The Was a First-Person Castlevania Arcade Game (And It Was Terrible)

The Weird and Janky First-Person Castlveania Arcade Game

Arcades are incredible places. 

The lights. The sounds. Neon everywhere. Loud music. Machines ranging from classics like Ms. Pac-man to modern titles such as, well, an arcade Mario Kart game that prominently features Pac-man as a racer. But it is perhaps the last place you’d expect a slower-paced platformer such as Castlevania.

Arcade games have several distinctive features. Back in the olden days before the mid-2000s, arcade machine hardware was often proprietary and more powerful than what you’d find at home. Nowadays, though, many arcade machines are merely running on what are basically gaming PCs.

They still, however, often require quarters or cards to be swiped to play. The difficulty of these games is ramped up compared to many console or PC titles, too, with the hope being that you, as the player, will continue pumping cash into the machine to just get that much further every time you play. With this comes a rather frenetic pace, and even a potential focus on co-op gameplay. Arcades are truly a great place for social gaming memories to be made.

Splatterhouse, an example of an early horror arcade game (Namco, 1988)

This does not seem conducive to an environment meant for horror. Horror games often rely on building atmosphere. The tension you can cut with a knife. An often dark aesthetic and pacing that requires a lot of build-up. I’m sure many of us have memories of playing the likes of old-school Resident Evil with the lights off, waiting for whatever is lurking around each jaggedly polygonal corner.

However, these are not absolute musts. There have been arcade games that use the traditional horror aesthetic but none of this tension and pacing stuff. And sometimes they succeed greatly, most notably with The House of the Dead series by Sega.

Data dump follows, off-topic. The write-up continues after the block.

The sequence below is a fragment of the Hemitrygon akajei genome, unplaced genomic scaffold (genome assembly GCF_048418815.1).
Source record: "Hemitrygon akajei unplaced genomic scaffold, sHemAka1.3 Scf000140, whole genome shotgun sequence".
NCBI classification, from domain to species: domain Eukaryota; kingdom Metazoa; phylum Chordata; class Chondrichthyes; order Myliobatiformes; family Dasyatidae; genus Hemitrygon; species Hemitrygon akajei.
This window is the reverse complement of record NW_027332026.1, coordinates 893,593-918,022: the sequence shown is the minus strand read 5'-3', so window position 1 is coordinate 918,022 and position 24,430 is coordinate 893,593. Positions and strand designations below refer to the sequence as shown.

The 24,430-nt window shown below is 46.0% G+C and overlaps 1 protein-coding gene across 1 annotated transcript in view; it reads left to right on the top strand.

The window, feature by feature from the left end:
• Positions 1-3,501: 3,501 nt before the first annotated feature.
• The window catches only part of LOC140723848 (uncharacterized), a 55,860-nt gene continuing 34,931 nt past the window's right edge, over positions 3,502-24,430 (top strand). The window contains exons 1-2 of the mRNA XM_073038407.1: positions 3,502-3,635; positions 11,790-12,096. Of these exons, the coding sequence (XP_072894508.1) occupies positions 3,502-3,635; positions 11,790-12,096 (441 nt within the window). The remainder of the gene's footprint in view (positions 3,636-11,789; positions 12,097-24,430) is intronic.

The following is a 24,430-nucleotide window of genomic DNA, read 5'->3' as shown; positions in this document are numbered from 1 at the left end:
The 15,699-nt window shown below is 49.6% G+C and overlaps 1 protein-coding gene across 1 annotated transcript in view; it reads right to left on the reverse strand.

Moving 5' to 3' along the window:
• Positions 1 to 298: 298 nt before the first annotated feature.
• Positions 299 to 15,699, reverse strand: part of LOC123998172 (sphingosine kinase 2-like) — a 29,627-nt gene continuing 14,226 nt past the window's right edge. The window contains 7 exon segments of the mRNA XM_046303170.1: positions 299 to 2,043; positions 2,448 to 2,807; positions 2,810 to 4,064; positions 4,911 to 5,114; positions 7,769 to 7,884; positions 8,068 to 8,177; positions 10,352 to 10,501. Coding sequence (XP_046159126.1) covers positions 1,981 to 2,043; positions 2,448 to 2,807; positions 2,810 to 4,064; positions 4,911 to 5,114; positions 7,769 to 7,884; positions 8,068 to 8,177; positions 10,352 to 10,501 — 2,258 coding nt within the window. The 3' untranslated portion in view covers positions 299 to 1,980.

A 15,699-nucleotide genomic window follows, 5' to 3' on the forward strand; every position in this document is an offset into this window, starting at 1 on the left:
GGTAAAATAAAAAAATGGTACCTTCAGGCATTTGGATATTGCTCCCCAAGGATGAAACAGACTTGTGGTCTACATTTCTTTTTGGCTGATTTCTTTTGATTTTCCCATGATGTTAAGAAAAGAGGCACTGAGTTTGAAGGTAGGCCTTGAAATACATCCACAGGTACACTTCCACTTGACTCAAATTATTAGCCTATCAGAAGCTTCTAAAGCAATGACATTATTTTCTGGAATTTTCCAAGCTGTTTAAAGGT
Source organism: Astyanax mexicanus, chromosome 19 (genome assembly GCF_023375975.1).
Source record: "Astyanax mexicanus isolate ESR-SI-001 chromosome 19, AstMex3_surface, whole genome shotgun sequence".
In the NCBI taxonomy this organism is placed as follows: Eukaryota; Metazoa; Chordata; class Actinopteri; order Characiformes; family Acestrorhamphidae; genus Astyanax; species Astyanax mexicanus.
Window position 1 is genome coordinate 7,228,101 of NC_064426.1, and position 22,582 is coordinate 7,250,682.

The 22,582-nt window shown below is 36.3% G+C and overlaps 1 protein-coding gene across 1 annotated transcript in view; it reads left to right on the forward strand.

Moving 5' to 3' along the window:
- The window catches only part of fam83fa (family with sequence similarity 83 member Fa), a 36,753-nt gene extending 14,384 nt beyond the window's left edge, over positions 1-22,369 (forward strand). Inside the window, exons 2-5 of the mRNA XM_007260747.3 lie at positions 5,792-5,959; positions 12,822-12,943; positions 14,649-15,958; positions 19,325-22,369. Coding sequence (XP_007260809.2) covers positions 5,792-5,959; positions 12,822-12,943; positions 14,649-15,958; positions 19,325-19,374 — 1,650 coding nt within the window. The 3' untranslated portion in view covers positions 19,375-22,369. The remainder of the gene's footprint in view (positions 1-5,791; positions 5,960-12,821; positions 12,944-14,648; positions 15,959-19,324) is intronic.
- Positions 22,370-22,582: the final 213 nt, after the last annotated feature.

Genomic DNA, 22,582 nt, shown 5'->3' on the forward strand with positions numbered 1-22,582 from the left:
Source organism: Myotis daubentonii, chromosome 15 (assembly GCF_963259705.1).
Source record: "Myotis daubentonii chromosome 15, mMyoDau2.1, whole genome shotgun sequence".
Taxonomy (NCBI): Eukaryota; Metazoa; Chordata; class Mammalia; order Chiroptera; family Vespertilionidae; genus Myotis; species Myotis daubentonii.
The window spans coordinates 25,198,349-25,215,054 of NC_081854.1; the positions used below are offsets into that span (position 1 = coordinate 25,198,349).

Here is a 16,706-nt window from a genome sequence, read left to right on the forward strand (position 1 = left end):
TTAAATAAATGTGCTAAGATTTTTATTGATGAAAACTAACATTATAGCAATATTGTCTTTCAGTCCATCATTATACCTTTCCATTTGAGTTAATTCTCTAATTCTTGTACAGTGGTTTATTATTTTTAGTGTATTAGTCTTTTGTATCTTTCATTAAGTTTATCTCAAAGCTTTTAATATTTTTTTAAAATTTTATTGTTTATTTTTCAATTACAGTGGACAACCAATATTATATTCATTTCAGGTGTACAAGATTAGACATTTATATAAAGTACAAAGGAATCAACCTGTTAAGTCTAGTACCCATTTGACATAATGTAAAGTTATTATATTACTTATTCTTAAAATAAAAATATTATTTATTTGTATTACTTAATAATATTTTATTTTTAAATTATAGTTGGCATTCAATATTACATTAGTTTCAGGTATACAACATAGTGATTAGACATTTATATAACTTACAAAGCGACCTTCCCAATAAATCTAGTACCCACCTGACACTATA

These are fast-paced zombie shooters where you and a friend have to kill hordes of the undead while fighting for your life. Absolutely horror in look, and absolutely quarter-sucking in execution.

Konami has also tried their hand here. Two different Castlevania games made their way to the arcades in the 1980s, with these respectively being Vs. Castlevania and Haunted Castle. These have the gothic look of the NES Castlevania platformers and see you take control of vampire hunter Simon Belmont on his quest to kill the evil Count Dracula. In fact, Vs. Castlevania was a straight-up port of the NES game, while Haunted Castle was merely a reimagining with bigger sprites.

A poster for Haunted Castle (Konami, 1988)

The Castlevania series would not get another arcade entry until 2009. And this was not a traditional platformer.

Castlevania: The Arcade is an odd duck in the series. Coming out barely a year before the entire series was rebooted with Castlevania: Lords of Shadow, this Japanese-exclusive title is a first-person shooter/whip slinger that sees you control a vampire hunter on their way to lay the smackdown on Dracula.